High Dutchman and low Dutchman, too,
The Russian serf, the Polish Jew,
Arab, Armenian, and Mantchoo,
Would shout, ’We know the lady ! ’ ”

Only to those who heard him can the cold types convey an idea of the emphasis and percussive force of enunciation which he flung into this felicitously rhymed, surprisingly collocated list of names. It was greeted by such an outburst of irrepressible applause as was not heard before or after on that day, not even at the close of his reading. As I joined in the hand-clapping and watched the face of Mrs. Stowe wreathed in smiles, I fortunately forgot my own dozen or more four-line stanzas, snugly folded away in my breast pocket, to be unfolded and to come forth later.

As the persistent and prolonged uproar subsided, it was with a startled feeling that I remembered the ordeal of comparison before me, and with something like a cowardly wish that the verses I had thought tolerably well of up to that moment might be quietly dropped from the catalogue of things to be called for. I must acknowledge that the feeling marred a little my enjoyment of the remainder of Holmes’s recital, and was perhaps the cause of my fancying in the subsequent stanzas a falling off from the superlatively bright and vigorous opening. Or was it possible (as these are very frank memoirs I venture the suggestion), — was it barely possible that I indulged a secret hope that the prestige of those dazzling first flashes might be mercifully tempered, for my sake ?

If for a moment I cherished that feeble hope, I had ample time to return to a more resolute and generous frame of mind before delivering my tribute. The doctor was followed by other readers and speakers, who caused my interest in my own forthcoming effort to rise by degrees, to revive, and put forth buds of faith and buoyant expectation, until I finally stepped upon the improvised platform with a tranquil confidence not unjustified, I think, by the reception accorded to my reading of The Cabin. As was inevitable, some of the thoughts in the doctor’s poem were paralleled in my own : —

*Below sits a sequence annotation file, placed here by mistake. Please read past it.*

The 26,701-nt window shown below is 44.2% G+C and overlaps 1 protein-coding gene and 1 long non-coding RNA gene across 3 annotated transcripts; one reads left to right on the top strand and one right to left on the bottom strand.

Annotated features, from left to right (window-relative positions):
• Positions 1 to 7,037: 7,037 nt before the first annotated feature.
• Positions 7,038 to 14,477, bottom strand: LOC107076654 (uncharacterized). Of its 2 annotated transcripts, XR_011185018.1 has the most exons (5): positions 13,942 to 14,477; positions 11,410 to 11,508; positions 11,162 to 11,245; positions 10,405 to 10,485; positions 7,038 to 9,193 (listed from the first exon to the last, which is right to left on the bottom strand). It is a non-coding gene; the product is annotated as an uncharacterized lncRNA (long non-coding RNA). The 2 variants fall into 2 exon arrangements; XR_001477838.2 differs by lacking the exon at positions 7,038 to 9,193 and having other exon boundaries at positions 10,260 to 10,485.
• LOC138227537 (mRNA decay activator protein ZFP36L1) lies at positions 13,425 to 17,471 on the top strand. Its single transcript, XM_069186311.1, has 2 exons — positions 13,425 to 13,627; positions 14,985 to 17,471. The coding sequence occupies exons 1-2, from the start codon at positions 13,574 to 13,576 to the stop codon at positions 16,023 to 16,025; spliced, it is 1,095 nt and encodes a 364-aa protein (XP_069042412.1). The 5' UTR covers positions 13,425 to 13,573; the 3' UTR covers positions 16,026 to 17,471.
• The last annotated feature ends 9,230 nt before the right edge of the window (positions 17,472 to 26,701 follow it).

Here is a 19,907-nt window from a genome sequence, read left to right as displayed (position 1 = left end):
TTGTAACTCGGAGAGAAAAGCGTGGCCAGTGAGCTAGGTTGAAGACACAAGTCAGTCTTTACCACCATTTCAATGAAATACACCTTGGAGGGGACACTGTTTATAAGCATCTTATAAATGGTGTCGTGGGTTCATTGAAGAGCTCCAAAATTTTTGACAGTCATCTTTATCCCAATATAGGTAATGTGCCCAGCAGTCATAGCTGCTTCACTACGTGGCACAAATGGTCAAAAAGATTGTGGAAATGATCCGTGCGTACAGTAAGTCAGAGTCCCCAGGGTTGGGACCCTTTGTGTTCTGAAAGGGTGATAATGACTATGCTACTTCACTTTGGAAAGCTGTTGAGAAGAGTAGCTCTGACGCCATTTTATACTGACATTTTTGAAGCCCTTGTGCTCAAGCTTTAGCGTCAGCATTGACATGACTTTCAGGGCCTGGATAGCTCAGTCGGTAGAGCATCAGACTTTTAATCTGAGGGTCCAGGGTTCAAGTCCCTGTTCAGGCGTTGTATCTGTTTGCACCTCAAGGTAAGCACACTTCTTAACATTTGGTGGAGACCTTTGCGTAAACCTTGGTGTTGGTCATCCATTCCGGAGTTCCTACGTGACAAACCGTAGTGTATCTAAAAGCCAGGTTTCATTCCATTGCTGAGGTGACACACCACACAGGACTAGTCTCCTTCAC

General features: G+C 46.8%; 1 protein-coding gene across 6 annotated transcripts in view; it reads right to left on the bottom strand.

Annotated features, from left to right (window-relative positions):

The Slave went forth through all the earth,
He preached to priest and rabbin;
He spoke all tongues; in every land
Opened that lowly Cabin.

One or two briefly told anecdotes must close these desultory reminiscences of one of Boston’s most remarkable men. Going once to hear a lecture by Matthew Arnold, I entered the hall early, and seeing Holmes alone in one of the central seats, took a place beside him for a chat while the audience was coming in. Soon we saw Rev. James Freeman Clarke wandering down one of the side aisles, with his numbered ticket in his hand, scanning the backs of the seats.

“There,” said the doctor, “is my Double. We were friends in boyhood, we were classmates in college, our orbits are forever crossing; wherever I go he appears. I can no more avoid him than I can my own shadow.” While he was relating some curious instance of this seeming fatality, Clarke drew near, still observing the backs of rows; when I inquired, —

“ What is your number, Mr. Clarke ? ” He named it. “Here it is, ” I said, “beside Dr. Holmes; I am in your seat.”

One afternoon, in the years of which I am writing, I chanced to call upon Mr. Longfellow just after he had received a visit from the doctor.